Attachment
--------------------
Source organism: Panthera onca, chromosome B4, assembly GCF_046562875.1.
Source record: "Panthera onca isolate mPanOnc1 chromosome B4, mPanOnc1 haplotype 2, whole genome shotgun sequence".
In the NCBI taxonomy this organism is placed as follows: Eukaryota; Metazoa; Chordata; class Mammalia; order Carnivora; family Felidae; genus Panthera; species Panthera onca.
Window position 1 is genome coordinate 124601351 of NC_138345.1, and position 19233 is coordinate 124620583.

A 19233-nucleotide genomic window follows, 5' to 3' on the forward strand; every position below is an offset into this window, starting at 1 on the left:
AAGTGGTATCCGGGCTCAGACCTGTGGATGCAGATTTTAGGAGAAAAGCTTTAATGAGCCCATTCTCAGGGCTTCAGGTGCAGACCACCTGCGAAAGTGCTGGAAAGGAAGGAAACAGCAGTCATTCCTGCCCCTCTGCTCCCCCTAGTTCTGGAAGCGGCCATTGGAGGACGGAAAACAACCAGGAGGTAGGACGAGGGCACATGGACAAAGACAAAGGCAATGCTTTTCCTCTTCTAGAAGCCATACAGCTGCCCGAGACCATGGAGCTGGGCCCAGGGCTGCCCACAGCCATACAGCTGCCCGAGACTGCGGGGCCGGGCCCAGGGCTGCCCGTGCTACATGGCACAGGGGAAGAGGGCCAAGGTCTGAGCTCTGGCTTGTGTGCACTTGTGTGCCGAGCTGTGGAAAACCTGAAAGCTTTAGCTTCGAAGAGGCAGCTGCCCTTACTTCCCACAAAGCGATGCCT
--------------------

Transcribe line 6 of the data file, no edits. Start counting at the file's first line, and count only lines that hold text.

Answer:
AAGTGGTATCCGGGCTCAGACCTGTGGATGCAGATTTTAGGAGAAAAGCTTTAATGAGCCCATTCTCAGGGCTTCAGGTGCAGACCACCTGCGAAAGTGCTGGAAAGGAAGGAAACAGCAGTCATTCCTGCCCCTCTGCTCCCCCTAGTTCTGGAAGCGGCCATTGGAGGACGGAAAACAACCAGGAGGTAGGACGAGGGCACATGGACAAAGACAAAGGCAATGCTTTTCCTCTTCTAGAAGCCATACAGCTGCCCGAGACCATGGAGCTGGGCCCAGGGCTGCCCACAGCCATACAGCTGCCCGAGACTGCGGGGCCGGGCCCAGGGCTGCCCGTGCTACATGGCACAGGGGAAGAGGGCCAAGGTCTGAGCTCTGGCTTGTGTGCACTTGTGTGCCGAGCTGTGGAAAACCTGAAAGCTTTAGCTTCGAAGAGGCAGCTGCCCTTACTTCCCACAAAGCGATGCCT